1012 posts Massfocus
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Massfocus says

I just read it on a dutch news site http://tweakers.net/nieuws/82411/wachtwoorden-miljoenen-linkedin-gebruikers-op-straat.html

Its probably being covered in other news sites as well. Just wanted to let everyone know, as i am sure most of us here have linkedin accounts. A good time to change your password.

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Loki6 says

I have not registered on LinkedIn :winktongue: But, thanks for warning…

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jonathan01 says

passwords were not revealed or got – still in hashtag format apparently – still prudent to change your password.

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EliIsakov says

I am not part of that :D

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Joost Volunteer moderator says

passwords were not revealed or got – still in hashtag format apparently – still prudent to change your password.

6,5 million SHA1 hashes were released, which appeared to be unsalted. This basically means that any password below 8 characters is public knowledge, as well as any password that might appear in a dictionary or a list of likely passwords. More importantly; whoever published this list probably has a way of connecting the hashes to the email addresses they belong to, and it is more than likely that more than these 6,5 million were compromised.

Anyone with a LinkedIn account is recommended to not use the password they used there ever again at any other service (which means; change it wherever you’re using it). Consider it broken. Furthermore, don’t change your LinkedIn password to something you use elsewhere – the leak has not yet (publically) been identified or fixed. Do change it, though. Change it to something unique.

If you want to find out if your password was included in the list, simply hash it using unsalted SHA1 (openssl sha1 on a Linux/Mac system) and check if it’s in the list. You can find the Hash file easily via Google – it’s called combo_not.zip. I do recomend not opening it in notepad, though, as it’ll probably crash trying to read a 108MB txt file. Use something from the commandline, like

grep `echo -n "Andres#1" | openssl sha1`  combo_not.txt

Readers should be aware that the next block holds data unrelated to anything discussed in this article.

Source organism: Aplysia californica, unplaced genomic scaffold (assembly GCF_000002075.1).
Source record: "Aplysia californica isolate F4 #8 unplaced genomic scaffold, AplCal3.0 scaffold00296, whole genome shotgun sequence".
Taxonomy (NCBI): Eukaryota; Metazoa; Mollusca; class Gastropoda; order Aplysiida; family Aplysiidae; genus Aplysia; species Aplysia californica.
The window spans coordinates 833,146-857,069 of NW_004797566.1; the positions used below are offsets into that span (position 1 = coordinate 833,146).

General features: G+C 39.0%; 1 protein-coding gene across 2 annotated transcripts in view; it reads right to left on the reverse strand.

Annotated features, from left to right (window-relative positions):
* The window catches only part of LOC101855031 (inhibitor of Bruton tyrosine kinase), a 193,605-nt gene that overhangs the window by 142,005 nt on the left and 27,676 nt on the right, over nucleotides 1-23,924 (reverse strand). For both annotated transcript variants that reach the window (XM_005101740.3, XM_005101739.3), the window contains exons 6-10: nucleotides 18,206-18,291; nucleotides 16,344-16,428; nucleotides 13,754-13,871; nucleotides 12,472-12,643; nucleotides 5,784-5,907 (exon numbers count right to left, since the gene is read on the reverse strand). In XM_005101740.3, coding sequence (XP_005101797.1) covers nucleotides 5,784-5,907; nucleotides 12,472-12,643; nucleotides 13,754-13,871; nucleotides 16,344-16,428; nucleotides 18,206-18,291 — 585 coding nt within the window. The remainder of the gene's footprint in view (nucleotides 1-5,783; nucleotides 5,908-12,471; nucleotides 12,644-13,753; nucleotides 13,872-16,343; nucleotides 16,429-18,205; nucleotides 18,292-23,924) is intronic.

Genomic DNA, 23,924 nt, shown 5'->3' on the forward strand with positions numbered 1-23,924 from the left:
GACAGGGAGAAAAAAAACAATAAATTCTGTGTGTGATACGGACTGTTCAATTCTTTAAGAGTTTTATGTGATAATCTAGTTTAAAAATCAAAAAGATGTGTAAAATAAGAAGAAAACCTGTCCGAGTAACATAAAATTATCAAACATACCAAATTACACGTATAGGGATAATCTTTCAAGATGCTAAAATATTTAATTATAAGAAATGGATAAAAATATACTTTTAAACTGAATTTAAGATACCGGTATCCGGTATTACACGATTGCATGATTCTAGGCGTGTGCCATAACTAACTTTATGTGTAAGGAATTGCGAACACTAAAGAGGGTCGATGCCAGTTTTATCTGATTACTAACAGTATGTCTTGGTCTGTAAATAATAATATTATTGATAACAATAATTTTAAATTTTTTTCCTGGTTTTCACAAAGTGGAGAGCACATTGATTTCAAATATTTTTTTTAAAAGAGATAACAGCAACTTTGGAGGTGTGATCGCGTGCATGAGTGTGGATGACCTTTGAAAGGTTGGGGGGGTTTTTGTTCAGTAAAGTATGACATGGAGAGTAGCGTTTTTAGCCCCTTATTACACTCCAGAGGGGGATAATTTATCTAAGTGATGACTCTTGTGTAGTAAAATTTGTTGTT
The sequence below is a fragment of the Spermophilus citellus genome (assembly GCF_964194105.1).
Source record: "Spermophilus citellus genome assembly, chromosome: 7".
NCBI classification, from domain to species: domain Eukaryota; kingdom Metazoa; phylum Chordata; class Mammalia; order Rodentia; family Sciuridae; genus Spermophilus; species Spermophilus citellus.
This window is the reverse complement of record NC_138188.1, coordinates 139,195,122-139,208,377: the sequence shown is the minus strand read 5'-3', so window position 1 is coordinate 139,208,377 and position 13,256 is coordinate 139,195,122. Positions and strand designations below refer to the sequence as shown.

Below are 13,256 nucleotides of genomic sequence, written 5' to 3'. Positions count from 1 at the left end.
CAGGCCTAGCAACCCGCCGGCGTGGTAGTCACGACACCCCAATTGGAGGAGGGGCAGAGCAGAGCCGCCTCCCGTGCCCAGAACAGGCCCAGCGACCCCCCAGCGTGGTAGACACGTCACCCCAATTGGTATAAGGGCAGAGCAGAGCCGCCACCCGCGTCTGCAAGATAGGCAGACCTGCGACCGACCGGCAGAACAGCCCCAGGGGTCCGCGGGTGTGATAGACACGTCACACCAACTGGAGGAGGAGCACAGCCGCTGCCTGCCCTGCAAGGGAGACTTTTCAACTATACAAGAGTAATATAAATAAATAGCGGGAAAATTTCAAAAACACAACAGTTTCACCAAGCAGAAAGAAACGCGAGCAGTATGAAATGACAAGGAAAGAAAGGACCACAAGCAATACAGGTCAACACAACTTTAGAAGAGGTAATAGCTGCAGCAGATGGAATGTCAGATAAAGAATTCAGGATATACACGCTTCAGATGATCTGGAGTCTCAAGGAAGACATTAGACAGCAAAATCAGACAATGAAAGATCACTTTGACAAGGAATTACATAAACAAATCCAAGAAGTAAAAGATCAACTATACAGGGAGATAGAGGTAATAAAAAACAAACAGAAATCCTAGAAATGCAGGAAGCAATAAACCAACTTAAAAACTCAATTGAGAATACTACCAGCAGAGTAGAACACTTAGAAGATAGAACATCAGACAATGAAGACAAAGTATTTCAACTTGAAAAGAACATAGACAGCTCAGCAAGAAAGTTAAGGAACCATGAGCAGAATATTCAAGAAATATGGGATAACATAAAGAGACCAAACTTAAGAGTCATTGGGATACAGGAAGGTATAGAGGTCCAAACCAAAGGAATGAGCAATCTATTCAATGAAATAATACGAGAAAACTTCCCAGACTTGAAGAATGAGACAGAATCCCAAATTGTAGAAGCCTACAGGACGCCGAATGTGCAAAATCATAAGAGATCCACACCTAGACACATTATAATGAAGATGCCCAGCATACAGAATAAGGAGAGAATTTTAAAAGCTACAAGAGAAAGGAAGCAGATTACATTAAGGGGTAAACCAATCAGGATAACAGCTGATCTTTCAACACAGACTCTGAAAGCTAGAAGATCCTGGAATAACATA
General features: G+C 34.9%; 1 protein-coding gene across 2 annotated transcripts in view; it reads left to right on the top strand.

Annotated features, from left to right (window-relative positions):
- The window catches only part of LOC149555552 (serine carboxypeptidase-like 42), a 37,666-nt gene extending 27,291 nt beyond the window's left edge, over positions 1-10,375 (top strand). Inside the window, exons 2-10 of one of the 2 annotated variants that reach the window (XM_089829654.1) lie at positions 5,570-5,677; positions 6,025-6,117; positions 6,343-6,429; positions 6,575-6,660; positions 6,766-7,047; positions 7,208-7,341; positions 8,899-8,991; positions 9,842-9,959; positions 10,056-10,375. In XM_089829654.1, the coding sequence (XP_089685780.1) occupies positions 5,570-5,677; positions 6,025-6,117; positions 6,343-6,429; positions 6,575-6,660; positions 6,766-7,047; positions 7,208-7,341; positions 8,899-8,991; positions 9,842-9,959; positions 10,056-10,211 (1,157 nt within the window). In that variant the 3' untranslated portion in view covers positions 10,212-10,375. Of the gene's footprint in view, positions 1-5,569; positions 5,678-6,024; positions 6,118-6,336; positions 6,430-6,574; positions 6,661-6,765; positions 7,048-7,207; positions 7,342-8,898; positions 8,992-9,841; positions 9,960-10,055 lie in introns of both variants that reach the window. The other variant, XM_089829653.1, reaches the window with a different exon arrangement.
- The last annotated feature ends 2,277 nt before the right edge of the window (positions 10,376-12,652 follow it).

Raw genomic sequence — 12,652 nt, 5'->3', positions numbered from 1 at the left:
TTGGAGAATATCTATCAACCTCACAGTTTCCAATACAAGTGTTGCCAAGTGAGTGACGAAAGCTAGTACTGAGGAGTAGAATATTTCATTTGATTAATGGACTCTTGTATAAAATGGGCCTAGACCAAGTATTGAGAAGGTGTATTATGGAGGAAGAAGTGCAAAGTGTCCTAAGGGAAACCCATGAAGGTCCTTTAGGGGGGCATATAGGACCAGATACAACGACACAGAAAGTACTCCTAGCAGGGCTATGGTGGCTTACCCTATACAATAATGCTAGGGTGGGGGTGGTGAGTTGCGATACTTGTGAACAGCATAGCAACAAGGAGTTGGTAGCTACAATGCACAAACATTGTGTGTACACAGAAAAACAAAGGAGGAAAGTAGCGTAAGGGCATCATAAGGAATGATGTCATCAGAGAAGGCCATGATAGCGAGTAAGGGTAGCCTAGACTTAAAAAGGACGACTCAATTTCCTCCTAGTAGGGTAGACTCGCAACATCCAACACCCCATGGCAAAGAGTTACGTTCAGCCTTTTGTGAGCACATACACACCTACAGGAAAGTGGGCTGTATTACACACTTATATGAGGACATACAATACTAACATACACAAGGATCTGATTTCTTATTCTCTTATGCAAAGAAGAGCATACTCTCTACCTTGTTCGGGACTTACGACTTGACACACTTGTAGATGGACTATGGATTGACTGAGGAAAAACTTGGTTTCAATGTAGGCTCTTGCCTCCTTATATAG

EDIT : Make sure you check if the hash with the first 5 characters turned to zero’s is not in there either; this seems to be a way of the crackers to identify already cracked hashes – a good share of them.

UPDATE : It seems LinkedIn has confirmed the authenticity of at least some of the passwords. For (quite general) background info (on hashes etc), you can refer to this article

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LCweb says

I am not part of that :D

Me too :D

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iLochie says

It’s worth noting, you can check your password here: http://leakedin.org/

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dtbaker Volunteer moderator says

It’s worth noting, you can check your password here: http://leakedin.org/

dang. mines in there :P haha. * changes *

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digitalscience says
http://leakedin.org/ <—If anything I’d be careful using this site, since you basically giving your password to them! :D
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iLochie says

http://leakedin.org/ <—If anything I’d be careful using this site, since you basically giving your password to them! :D
No XHR requests before the password is hashed using SHA -1. The only thing you should worry about is having a crappy password! Haha, but really – there shouldn’t be much concern – they don’t have your email so there’s not much risk. If you have a strong password it’ll take a very long time to crack – I’d say very little risk even if they were storing the SHA -1 hash you submitted.
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